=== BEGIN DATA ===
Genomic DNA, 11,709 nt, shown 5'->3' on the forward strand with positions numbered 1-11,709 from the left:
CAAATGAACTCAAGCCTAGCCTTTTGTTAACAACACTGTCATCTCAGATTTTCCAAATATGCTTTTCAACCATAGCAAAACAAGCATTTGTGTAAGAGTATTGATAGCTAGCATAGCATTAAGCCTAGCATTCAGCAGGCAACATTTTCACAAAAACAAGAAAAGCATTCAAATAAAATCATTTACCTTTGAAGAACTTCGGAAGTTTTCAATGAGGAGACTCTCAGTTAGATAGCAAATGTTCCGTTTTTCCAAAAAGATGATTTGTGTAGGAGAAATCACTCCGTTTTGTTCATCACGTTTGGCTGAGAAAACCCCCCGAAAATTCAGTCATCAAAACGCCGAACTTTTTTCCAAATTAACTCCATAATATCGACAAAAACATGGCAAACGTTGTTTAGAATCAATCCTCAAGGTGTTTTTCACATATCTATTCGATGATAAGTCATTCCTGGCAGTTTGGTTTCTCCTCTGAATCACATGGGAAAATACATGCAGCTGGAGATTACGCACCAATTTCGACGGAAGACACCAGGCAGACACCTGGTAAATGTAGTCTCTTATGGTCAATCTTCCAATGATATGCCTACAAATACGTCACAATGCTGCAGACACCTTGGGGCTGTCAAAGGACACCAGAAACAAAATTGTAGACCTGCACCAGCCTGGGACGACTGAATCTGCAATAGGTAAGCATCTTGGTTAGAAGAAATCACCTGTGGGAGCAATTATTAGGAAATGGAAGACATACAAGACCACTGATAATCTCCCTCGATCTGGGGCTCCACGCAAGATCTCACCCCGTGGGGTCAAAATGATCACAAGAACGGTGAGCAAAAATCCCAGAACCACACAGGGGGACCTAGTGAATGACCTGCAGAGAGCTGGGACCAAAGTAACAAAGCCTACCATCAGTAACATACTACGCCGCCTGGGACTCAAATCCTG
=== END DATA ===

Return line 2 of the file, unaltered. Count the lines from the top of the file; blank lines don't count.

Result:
CAAATGAACTCAAGCCTAGCCTTTTGTTAACAACACTGTCATCTCAGATTTTCCAAATATGCTTTTCAACCATAGCAAAACAAGCATTTGTGTAAGAGTATTGATAGCTAGCATAGCATTAAGCCTAGCATTCAGCAGGCAACATTTTCACAAAAACAAGAAAAGCATTCAAATAAAATCATTTACCTTTGAAGAACTTCGGAAGTTTTCAATGAGGAGACTCTCAGTTAGATAGCAAATGTTCCGTTTTTCCAAAAAGATGATTTGTGTAGGAGAAATCACTCCGTTTTGTTCATCACGTTTGGCTGAGAAAACCCCCCGAAAATTCAGTCATCAAAACGCCGAACTTTTTTCCAAATTAACTCCATAATATCGACAAAAACATGGCAAACGTTGTTTAGAATCAATCCTCAAGGTGTTTTTCACATATCTATTCGATGATAAGTCATTCCTGGCAGTTTGGTTTCTCCTCTGAATCACATGGGAAAATACATGCAGCTGGAGATTACGCACCAATTTCGACGGAAGACACCAGGCAGACACCTGGTAAATGTAGTCTCTTATGGTCAATCTTCCAATGATATGCCTACAAATACGTCACAATGCTGCAGACACCTTGGGGCTGTCAAAGGACACCAGAAACAAAATTGTAGACCTGCACCAGCCTGGGACGACTGAATCTGCAATAGGTAAGCATCTTGGTTAGAAGAAATCACCTGTGGGAGCAATTATTAGGAAATGGAAGACATACAAGACCACTGATAATCTCCCTCGATCTGGGGCTCCACGCAAGATCTCACCCCGTGGGGTCAAAATGATCACAAGAACGGTGAGCAAAAATCCCAGAACCACACAGGGGGACCTAGTGAATGACCTGCAGAGAGCTGGGACCAAAGTAACAAAGCCTACCATCAGTAACATACTACGCCGCCTGGGACTCAAATCCTG